cry! Wife to its power might you not
better have yielded earlier? as on ships
facing the seas were carried once
the figures of women at repose to
signify the strength of the waves’ lash.

There is no way to reconcile whatever this poem is doing—or thinks it is doing—with the first two types of poetry.  But a certain perversity in human nature will defend this third kind against the other two, and none will be reconciled.

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11 Comments

  1. Anonymous said,

    August 23, 2012 at 12:18 pm

    Jesus, are you are sure that’s not Billy Collins writing under an alias? I hate it and begrudgingly admire it for all the same reasons. Goddamned flabby, self-indulgent Americans. I suppose everything you write in praise of it is accurate and it’s probably not fair to hate a poem because you think the writer sounds like a candy ass. But it really made me vomit in my mouth.

  2. marcusbales said,

    August 24, 2012 at 11:43 am

    Billy Collins Eats A Cupcake

    Before bed I ate too many cupcakes,
    red velvet cake and dark chocolate frosting,
    with ice-cold milk,
    then brushed my teeth and got in bed
    and turned out the light and tried to fall asleep,
    but for some reason all I could think about
    was that there are people in the world who live
    for two days on the number of calories
    an overweight guy had eaten
    as an unnecessary snack,
    and the darkness got darker
    the harder I closed my eyes,
    except for those red floatie things
    you see when you close your eyes too hard,
    red and black and red and black
    with flashes of milk white.

    Is there some cosmic accounting system keeping track?
    If I run the water too long brushing my teeth,
    or take an extra few moments luxuriating
    in the hot shower on a cold morning,
    or have a second — ok, third — helping,
    or ice cream for desert or
    red velvet cupcakes and dark chocolate frosting,
    with ice-cold milk,
    for a bedtime snack —
    (a bedtime snack! think of the implications:
    millions, maybe billions,
    of people don’t even know if they
    are going to eat tomorrow at all,
    or didn’t eat today) —
    what am I doing?

    I read of an Ethiopian child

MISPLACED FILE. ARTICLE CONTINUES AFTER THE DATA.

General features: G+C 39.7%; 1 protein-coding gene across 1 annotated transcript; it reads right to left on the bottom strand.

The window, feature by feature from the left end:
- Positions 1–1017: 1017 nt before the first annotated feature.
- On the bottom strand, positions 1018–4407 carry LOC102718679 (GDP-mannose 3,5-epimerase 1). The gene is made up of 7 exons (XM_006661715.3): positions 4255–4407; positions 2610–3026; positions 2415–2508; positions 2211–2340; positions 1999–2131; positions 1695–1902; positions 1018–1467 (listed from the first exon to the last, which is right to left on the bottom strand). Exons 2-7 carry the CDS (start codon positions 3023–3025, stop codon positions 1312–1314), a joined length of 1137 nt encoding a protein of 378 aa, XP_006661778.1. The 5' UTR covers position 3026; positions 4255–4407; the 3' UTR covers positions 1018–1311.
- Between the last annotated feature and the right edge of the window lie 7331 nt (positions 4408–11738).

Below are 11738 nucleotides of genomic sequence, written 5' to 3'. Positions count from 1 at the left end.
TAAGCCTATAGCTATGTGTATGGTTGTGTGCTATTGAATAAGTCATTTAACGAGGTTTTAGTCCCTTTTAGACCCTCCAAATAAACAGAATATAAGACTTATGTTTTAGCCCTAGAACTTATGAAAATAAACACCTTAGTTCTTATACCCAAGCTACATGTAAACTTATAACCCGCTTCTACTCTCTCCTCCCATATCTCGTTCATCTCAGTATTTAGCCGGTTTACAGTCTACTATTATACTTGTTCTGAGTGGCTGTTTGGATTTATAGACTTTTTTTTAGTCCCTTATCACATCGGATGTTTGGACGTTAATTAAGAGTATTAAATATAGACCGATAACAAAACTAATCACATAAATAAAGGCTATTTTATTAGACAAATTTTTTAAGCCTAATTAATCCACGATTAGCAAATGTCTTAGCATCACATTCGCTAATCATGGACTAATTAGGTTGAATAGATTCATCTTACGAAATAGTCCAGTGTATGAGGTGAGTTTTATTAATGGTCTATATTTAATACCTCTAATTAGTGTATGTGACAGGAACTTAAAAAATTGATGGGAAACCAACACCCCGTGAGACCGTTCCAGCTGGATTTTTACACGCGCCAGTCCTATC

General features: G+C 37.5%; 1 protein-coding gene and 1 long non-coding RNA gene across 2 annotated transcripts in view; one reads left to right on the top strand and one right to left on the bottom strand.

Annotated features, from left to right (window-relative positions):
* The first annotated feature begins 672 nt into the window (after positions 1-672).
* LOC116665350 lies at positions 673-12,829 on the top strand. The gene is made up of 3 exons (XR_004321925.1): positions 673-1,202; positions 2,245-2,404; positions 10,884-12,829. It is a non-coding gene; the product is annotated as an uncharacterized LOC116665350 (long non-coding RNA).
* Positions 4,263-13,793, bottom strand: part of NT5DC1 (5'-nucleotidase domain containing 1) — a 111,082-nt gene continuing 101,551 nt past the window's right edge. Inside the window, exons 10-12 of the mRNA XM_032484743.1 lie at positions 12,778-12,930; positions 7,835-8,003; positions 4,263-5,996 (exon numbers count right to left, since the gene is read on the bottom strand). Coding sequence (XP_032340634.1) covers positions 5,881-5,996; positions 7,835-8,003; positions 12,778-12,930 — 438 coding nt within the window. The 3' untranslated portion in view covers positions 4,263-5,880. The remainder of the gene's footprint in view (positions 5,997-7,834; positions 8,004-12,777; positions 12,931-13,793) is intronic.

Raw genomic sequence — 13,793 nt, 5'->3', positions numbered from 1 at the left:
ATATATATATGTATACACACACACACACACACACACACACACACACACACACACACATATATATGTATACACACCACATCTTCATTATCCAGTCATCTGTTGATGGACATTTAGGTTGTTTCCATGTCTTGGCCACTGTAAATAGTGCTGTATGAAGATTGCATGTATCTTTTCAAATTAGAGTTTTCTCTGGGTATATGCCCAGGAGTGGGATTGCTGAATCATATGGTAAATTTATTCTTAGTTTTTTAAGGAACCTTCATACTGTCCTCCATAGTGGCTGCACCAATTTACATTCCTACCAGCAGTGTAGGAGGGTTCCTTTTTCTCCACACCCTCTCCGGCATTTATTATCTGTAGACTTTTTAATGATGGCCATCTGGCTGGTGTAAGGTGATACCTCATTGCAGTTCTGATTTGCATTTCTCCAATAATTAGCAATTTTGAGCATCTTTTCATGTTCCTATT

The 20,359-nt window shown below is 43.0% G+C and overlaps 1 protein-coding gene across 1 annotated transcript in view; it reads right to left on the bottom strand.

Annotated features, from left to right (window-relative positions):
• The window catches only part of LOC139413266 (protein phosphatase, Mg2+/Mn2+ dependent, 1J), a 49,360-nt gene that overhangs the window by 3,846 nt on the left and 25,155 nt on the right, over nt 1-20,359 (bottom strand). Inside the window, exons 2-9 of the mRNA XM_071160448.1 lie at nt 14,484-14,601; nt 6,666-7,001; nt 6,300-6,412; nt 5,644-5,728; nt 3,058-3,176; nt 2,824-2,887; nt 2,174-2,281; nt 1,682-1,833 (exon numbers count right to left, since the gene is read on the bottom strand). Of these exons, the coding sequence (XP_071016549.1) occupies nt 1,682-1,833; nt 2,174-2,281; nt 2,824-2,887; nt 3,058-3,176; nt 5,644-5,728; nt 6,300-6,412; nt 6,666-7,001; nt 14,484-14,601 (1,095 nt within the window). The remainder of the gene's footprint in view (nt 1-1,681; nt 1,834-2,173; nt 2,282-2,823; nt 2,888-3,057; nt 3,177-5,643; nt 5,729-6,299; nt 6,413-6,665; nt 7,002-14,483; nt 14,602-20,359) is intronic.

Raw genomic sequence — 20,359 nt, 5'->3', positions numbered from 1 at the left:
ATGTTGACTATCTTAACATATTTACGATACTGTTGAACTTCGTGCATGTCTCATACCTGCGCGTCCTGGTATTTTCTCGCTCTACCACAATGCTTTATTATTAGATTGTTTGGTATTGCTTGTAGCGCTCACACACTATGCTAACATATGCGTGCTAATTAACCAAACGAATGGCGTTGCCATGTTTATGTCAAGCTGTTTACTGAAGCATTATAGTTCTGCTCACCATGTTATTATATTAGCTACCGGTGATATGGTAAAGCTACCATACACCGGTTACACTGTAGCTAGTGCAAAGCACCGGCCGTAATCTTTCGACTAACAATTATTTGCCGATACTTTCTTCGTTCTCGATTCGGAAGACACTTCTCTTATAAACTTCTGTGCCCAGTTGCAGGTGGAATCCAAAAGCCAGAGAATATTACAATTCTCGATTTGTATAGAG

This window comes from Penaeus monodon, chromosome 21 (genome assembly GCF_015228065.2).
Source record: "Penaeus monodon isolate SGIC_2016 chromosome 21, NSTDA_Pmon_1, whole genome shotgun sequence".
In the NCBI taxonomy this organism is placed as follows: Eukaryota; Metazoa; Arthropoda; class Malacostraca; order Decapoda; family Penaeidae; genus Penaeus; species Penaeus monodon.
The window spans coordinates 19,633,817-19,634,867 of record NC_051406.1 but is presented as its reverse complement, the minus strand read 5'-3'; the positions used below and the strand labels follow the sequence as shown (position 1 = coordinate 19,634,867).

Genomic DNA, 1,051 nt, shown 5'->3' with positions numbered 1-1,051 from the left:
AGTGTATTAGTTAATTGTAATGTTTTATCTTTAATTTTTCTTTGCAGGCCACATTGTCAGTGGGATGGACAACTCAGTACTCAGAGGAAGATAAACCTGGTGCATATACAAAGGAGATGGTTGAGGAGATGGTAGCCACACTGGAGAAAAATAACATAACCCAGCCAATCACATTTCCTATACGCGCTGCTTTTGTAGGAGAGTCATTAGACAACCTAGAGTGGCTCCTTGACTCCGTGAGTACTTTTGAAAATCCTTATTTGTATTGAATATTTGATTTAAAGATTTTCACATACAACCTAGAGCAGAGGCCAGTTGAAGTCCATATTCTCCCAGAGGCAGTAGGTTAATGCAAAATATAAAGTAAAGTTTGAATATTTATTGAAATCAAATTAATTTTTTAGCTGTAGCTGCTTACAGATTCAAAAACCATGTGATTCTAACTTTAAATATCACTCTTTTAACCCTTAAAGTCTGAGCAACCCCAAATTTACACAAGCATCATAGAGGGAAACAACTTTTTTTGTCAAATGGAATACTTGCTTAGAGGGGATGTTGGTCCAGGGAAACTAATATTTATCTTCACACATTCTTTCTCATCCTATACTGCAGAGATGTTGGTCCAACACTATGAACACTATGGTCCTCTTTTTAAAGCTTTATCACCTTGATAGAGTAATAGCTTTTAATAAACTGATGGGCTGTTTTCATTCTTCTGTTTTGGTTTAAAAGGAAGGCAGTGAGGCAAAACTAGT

newly arrived in a US elementary school
    from a refugee camp
    whose experience his whole life had been
    that all the water there was in the world
    had been what his mother could carry in a jar,
    and who could not be kept
    from racing to the water fountain to turn it on
    just to watch the cool, clear water run.

    Warm in bed, snuggled with my partner,
    the automatic climate control on
    the water ready to flush or flow at the turn of a knob,
    teeth brushed, and really too full
    of red velvet cupcakes with dark chocolate frosting
    and ice-cold milk
    from the well-stocked refrigerator
    that isn’t even top of the line
    over there between the gas range
    and the door into the utility room
    with its waiting washer and dryer,
    across from the pantry with its collection of food
    and food gadgets,
    what is too much,
    what is plenty,
    and what is waste?

    I fell asleep.

    • noochinator said,

      August 24, 2012 at 8:50 pm

      I wonder if his dreams were deep
      When he finally fell asleep;
      Mine last night were kind of stark
      After three shots of Maker’s Mark.

  3. James Miller said,

    August 25, 2012 at 4:14 am

    Petty and mean minor poetry rules the day. Unwise Purchases would be nauseating enough if it were a character speaking in the larger context of a novel – alone as poetry it is unbearable.

    The ironic thing is that these types of poets consider someone like Tennyson to be pretentious.

  4. August 25, 2012 at 5:58 pm

    I like some of Bilgere’s poems too. Here’s another of his:

    The Return of Odysseus

    When Odysseus finally does get home
    he is understandably upset about the suitors,
    who have been mooching off his wife for twenty years,
    drinking his wine, eating his mutton, etc.

    In a similar situation today he would seek legal counsel.
    But those were different times. With the help
    of his son Telemachus he slaughters roughly
    one hundred and ten suitors
    and quite a number of young ladies,
    although in view of their behavior
    I use the term loosely. Rivers of blood
    course across the palace floor.

    I too have come home in a bad mood.
    Yesterday, for instance, after the department meeting,
    when I ended up losing my choice parking spot